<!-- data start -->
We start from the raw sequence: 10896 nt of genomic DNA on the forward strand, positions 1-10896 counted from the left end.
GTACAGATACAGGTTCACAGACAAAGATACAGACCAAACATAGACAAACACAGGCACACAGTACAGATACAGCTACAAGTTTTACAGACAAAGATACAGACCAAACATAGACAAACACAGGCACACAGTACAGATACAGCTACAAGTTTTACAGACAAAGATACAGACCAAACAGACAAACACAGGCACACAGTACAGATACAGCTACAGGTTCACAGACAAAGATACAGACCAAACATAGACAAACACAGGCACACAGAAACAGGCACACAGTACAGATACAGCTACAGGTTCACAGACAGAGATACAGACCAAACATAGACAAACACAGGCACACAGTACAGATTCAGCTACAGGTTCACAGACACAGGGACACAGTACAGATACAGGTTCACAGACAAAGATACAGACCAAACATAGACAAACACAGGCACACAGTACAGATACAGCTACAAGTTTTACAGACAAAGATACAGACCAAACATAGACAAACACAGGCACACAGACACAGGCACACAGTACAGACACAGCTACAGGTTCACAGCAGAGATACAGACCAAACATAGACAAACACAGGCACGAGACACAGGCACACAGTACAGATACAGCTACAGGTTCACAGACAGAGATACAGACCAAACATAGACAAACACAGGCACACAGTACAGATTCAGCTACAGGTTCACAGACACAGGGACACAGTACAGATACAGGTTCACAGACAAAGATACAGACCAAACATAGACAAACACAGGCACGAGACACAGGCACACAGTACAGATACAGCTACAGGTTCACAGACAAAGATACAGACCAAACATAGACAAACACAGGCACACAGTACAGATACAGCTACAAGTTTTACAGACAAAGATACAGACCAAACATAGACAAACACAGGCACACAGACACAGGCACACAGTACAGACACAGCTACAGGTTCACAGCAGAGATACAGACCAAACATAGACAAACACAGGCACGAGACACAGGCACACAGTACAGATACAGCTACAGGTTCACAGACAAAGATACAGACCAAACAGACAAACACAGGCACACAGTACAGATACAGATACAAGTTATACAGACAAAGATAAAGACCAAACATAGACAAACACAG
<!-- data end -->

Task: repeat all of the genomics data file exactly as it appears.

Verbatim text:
We start from the raw sequence: 10896 nt of genomic DNA on the forward strand, positions 1-10896 counted from the left end.
GTACAGATACAGGTTCACAGACAAAGATACAGACCAAACATAGACAAACACAGGCACACAGTACAGATACAGCTACAAGTTTTACAGACAAAGATACAGACCAAACATAGACAAACACAGGCACACAGTACAGATACAGCTACAAGTTTTACAGACAAAGATACAGACCAAACAGACAAACACAGGCACACAGTACAGATACAGCTACAGGTTCACAGACAAAGATACAGACCAAACATAGACAAACACAGGCACACAGAAACAGGCACACAGTACAGATACAGCTACAGGTTCACAGACAGAGATACAGACCAAACATAGACAAACACAGGCACACAGTACAGATTCAGCTACAGGTTCACAGACACAGGGACACAGTACAGATACAGGTTCACAGACAAAGATACAGACCAAACATAGACAAACACAGGCACACAGTACAGATACAGCTACAAGTTTTACAGACAAAGATACAGACCAAACATAGACAAACACAGGCACACAGACACAGGCACACAGTACAGACACAGCTACAGGTTCACAGCAGAGATACAGACCAAACATAGACAAACACAGGCACGAGACACAGGCACACAGTACAGATACAGCTACAGGTTCACAGACAGAGATACAGACCAAACATAGACAAACACAGGCACACAGTACAGATTCAGCTACAGGTTCACAGACACAGGGACACAGTACAGATACAGGTTCACAGACAAAGATACAGACCAAACATAGACAAACACAGGCACGAGACACAGGCACACAGTACAGATACAGCTACAGGTTCACAGACAAAGATACAGACCAAACATAGACAAACACAGGCACACAGTACAGATACAGCTACAAGTTTTACAGACAAAGATACAGACCAAACATAGACAAACACAGGCACACAGACACAGGCACACAGTACAGACACAGCTACAGGTTCACAGCAGAGATACAGACCAAACATAGACAAACACAGGCACGAGACACAGGCACACAGTACAGATACAGCTACAGGTTCACAGACAAAGATACAGACCAAACAGACAAACACAGGCACACAGTACAGATACAGATACAAGTTATACAGACAAAGATAAAGACCAAACATAGACAAACACAG